In 2007, I started working with Folio Investing to analyze the strategies being applied to develop Target Date Funds, with an eye to whether there was room for improvement. The first step in our research was to determine whether these funds were fully exploiting diversification opportunities. The second step in our research was an independent study of the risk levels in these funds. The third step in our research was to look at expenses. Expenses are always important, but especially so for investments like Target Date funds, designed to be held over very long periods.
The primary finding of our research was that Target Date Funds were not fully exploiting the range of investments available to them. Our research, consistent with that from a range of sources, suggested that in general a lack of diversification beyond major stock and bond indexes could cost investors as much as 1%-2% per year in return at risk levels associated with Target Date investments. The under-diversification in Target Date Funds resulted in funds for which the returns were so highly correlated to returns from the S&P500 that these funds had almost no protection from a significant decline in U.S. equities. I wrote a summary article in early 2008 that covers a number of these topics.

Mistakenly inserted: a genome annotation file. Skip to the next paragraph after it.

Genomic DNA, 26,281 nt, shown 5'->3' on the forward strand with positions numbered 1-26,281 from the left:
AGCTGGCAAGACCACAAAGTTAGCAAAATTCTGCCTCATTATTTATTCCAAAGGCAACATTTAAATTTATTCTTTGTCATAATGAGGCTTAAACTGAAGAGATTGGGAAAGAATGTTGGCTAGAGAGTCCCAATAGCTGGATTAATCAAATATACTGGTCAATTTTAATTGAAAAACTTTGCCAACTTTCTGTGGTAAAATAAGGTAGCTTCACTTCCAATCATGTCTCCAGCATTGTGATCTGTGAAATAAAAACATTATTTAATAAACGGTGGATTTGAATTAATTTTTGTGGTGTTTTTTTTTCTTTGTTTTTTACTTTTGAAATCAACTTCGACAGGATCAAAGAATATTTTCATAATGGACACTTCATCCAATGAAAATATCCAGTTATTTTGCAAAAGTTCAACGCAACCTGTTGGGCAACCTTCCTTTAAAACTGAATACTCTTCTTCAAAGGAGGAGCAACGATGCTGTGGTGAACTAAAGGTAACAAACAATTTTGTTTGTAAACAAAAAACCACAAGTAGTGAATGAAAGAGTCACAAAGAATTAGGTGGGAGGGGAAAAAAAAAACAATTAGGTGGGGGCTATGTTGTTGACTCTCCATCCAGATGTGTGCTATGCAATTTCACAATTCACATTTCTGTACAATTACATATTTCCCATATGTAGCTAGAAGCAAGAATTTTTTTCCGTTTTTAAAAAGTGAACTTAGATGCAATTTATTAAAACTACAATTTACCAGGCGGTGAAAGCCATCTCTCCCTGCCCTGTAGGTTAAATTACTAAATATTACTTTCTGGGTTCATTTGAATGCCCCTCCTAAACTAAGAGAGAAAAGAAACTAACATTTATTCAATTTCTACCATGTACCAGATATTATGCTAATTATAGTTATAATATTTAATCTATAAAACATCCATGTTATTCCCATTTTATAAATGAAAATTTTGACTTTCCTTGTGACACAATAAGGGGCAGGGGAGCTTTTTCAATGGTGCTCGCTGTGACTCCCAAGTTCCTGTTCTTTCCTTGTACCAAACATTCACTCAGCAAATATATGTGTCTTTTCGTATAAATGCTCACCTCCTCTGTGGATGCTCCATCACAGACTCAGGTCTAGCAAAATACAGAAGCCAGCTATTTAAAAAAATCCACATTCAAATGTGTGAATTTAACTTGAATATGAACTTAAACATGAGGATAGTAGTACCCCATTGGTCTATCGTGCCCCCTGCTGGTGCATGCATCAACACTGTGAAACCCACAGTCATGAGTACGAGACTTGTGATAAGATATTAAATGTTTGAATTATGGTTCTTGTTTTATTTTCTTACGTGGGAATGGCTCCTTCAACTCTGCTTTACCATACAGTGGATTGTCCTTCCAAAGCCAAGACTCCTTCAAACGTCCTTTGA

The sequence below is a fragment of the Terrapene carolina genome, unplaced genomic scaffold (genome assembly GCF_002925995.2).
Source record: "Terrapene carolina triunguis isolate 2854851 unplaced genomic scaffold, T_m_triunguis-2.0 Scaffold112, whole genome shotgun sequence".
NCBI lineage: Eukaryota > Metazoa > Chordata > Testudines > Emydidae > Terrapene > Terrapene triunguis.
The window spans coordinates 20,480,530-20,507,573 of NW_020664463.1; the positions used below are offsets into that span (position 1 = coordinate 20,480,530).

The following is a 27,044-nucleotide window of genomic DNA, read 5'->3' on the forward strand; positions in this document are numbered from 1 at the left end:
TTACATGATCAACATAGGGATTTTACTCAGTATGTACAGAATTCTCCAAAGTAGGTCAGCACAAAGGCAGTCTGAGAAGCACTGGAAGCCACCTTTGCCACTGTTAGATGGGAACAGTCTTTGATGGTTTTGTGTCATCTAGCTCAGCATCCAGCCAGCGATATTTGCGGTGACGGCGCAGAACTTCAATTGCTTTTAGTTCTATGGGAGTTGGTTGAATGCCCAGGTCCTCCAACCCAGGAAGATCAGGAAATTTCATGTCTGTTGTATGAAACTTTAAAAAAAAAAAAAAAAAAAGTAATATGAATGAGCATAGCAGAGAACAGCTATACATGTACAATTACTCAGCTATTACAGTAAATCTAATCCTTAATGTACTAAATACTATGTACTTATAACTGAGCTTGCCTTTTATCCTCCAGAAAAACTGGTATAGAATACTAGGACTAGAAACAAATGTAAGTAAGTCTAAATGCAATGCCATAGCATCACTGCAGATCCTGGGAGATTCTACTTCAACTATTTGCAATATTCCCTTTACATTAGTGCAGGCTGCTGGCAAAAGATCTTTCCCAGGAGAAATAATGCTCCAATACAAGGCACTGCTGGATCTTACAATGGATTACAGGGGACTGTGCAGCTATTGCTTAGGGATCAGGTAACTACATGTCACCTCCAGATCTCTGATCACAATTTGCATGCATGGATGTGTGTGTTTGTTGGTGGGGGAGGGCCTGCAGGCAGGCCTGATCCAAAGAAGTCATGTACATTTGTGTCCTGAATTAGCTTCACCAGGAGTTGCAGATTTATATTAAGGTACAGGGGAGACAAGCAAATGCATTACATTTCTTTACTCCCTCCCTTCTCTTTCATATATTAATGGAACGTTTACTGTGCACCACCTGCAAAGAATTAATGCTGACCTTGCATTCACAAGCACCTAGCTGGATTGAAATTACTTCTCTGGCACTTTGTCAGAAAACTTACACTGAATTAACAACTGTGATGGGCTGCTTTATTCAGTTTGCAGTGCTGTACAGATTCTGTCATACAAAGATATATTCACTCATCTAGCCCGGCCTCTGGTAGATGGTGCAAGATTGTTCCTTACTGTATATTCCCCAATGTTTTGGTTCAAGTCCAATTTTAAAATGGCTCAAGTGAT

On the basis of this study, we created an alternative to Target Date funds: Target Date Folios. These are not mutual funds, but are baskets of Exchange Traded Funds that investors can buy, own and sell as easily as a single security, launched at the end of December of 2007.
Assessing Target Date Funds
In the three-year period through 2010, the market has experienced levels of volatility far above those experienced at any time since the advent of self-directed retirement plans. Target Date strategies, not to mention the logic of owning a diversified portfolio over long periods of time, came under scrutiny. As we have emerged (apparently) from this period of upheaval, we can examine the performance of Target Date Funds (and Target Date Folios) to see what lessons we might draw.